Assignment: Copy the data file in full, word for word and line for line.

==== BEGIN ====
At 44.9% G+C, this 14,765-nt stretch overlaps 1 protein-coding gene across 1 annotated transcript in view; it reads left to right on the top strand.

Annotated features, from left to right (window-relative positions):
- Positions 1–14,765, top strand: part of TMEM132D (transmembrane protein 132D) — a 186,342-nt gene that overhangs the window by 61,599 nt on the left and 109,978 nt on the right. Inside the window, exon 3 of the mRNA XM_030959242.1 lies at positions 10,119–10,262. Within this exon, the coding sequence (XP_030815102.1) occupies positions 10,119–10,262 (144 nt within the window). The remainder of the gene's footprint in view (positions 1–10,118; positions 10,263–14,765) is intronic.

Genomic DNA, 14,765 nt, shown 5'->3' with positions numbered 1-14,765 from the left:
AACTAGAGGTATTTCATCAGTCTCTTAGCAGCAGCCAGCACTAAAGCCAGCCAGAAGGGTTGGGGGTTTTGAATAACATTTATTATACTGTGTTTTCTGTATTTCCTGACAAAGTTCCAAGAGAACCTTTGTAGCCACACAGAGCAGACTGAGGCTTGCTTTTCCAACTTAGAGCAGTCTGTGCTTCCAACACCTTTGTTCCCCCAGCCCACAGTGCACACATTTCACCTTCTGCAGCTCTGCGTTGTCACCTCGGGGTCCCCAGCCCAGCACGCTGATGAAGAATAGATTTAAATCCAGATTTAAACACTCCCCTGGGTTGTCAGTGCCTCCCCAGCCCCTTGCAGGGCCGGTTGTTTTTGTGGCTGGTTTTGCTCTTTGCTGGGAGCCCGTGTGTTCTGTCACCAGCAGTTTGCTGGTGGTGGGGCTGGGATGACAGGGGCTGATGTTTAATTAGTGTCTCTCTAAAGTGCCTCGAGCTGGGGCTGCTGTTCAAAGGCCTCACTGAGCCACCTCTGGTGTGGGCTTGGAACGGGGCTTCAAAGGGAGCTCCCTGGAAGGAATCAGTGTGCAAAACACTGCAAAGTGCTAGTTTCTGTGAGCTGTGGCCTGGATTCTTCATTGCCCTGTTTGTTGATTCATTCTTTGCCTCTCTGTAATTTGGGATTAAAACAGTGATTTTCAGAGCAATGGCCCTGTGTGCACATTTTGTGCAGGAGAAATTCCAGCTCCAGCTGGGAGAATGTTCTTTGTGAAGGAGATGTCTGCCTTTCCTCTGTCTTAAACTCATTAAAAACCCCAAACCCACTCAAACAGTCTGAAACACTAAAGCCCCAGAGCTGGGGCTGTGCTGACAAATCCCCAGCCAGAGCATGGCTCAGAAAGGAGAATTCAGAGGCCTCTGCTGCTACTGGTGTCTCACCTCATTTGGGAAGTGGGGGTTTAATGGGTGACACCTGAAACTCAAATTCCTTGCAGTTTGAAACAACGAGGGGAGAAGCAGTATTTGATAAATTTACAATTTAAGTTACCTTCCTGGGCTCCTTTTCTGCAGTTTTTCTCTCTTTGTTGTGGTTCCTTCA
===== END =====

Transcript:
At 44.9% G+C, this 14,765-nt stretch overlaps 1 protein-coding gene across 1 annotated transcript in view; it reads left to right on the top strand.

Annotated features, from left to right (window-relative positions):
- Positions 1–14,765, top strand: part of TMEM132D (transmembrane protein 132D) — a 186,342-nt gene that overhangs the window by 61,599 nt on the left and 109,978 nt on the right. Inside the window, exon 3 of the mRNA XM_030959242.1 lies at positions 10,119–10,262. Within this exon, the coding sequence (XP_030815102.1) occupies positions 10,119–10,262 (144 nt within the window). The remainder of the gene's footprint in view (positions 1–10,118; positions 10,263–14,765) is intronic.

Genomic DNA, 14,765 nt, shown 5'->3' with positions numbered 1-14,765 from the left:
AACTAGAGGTATTTCATCAGTCTCTTAGCAGCAGCCAGCACTAAAGCCAGCCAGAAGGGTTGGGGGTTTTGAATAACATTTATTATACTGTGTTTTCTGTATTTCCTGACAAAGTTCCAAGAGAACCTTTGTAGCCACACAGAGCAGACTGAGGCTTGCTTTTCCAACTTAGAGCAGTCTGTGCTTCCAACACCTTTGTTCCCCCAGCCCACAGTGCACACATTTCACCTTCTGCAGCTCTGCGTTGTCACCTCGGGGTCCCCAGCCCAGCACGCTGATGAAGAATAGATTTAAATCCAGATTTAAACACTCCCCTGGGTTGTCAGTGCCTCCCCAGCCCCTTGCAGGGCCGGTTGTTTTTGTGGCTGGTTTTGCTCTTTGCTGGGAGCCCGTGTGTTCTGTCACCAGCAGTTTGCTGGTGGTGGGGCTGGGATGACAGGGGCTGATGTTTAATTAGTGTCTCTCTAAAGTGCCTCGAGCTGGGGCTGCTGTTCAAAGGCCTCACTGAGCCACCTCTGGTGTGGGCTTGGAACGGGGCTTCAAAGGGAGCTCCCTGGAAGGAATCAGTGTGCAAAACACTGCAAAGTGCTAGTTTCTGTGAGCTGTGGCCTGGATTCTTCATTGCCCTGTTTGTTGATTCATTCTTTGCCTCTCTGTAATTTGGGATTAAAACAGTGATTTTCAGAGCAATGGCCCTGTGTGCACATTTTGTGCAGGAGAAATTCCAGCTCCAGCTGGGAGAATGTTCTTTGTGAAGGAGATGTCTGCCTTTCCTCTGTCTTAAACTCATTAAAAACCCCAAACCCACTCAAACAGTCTGAAACACTAAAGCCCCAGAGCTGGGGCTGTGCTGACAAATCCCCAGCCAGAGCATGGCTCAGAAAGGAGAATTCAGAGGCCTCTGCTGCTACTGGTGTCTCACCTCATTTGGGAAGTGGGGGTTTAATGGGTGACACCTGAAACTCAAATTCCTTGCAGTTTGAAACAACGAGGGGAGAAGCAGTATTTGATAAATTTACAATTTAAGTTACCTTCCTGGGCTCCTTTTCTGCAGTTTTTCTCTCTTTGTTGTGGTTCCTTCA